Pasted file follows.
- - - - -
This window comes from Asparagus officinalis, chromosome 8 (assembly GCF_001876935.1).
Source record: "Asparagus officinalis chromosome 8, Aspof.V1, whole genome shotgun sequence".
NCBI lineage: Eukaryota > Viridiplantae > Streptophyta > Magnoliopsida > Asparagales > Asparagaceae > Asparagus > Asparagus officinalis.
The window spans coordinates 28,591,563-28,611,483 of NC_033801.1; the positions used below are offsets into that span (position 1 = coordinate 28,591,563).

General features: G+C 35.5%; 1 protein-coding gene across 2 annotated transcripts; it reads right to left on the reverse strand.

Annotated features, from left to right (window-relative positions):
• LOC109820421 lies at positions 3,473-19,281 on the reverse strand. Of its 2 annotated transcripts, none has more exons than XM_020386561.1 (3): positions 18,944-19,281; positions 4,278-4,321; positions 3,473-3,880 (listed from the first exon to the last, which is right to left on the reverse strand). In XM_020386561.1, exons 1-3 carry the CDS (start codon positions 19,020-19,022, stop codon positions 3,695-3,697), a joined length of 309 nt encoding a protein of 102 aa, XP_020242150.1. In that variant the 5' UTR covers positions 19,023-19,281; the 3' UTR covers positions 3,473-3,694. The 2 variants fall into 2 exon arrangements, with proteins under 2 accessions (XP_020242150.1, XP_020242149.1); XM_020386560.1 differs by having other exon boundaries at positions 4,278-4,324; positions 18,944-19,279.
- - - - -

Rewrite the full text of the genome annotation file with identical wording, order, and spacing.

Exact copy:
This window comes from Asparagus officinalis, chromosome 8 (assembly GCF_001876935.1).
Source record: "Asparagus officinalis chromosome 8, Aspof.V1, whole genome shotgun sequence".
NCBI lineage: Eukaryota > Viridiplantae > Streptophyta > Magnoliopsida > Asparagales > Asparagaceae > Asparagus > Asparagus officinalis.
The window spans coordinates 28,591,563-28,611,483 of NC_033801.1; the positions used below are offsets into that span (position 1 = coordinate 28,591,563).

General features: G+C 35.5%; 1 protein-coding gene across 2 annotated transcripts; it reads right to left on the reverse strand.

Annotated features, from left to right (window-relative positions):
• LOC109820421 lies at positions 3,473-19,281 on the reverse strand. Of its 2 annotated transcripts, none has more exons than XM_020386561.1 (3): positions 18,944-19,281; positions 4,278-4,321; positions 3,473-3,880 (listed from the first exon to the last, which is right to left on the reverse strand). In XM_020386561.1, exons 1-3 carry the CDS (start codon positions 19,020-19,022, stop codon positions 3,695-3,697), a joined length of 309 nt encoding a protein of 102 aa, XP_020242150.1. In that variant the 5' UTR covers positions 19,023-19,281; the 3' UTR covers positions 3,473-3,694. The 2 variants fall into 2 exon arrangements, with proteins under 2 accessions (XP_020242150.1, XP_020242149.1); XM_020386560.1 differs by having other exon boundaries at positions 4,278-4,324; positions 18,944-19,279.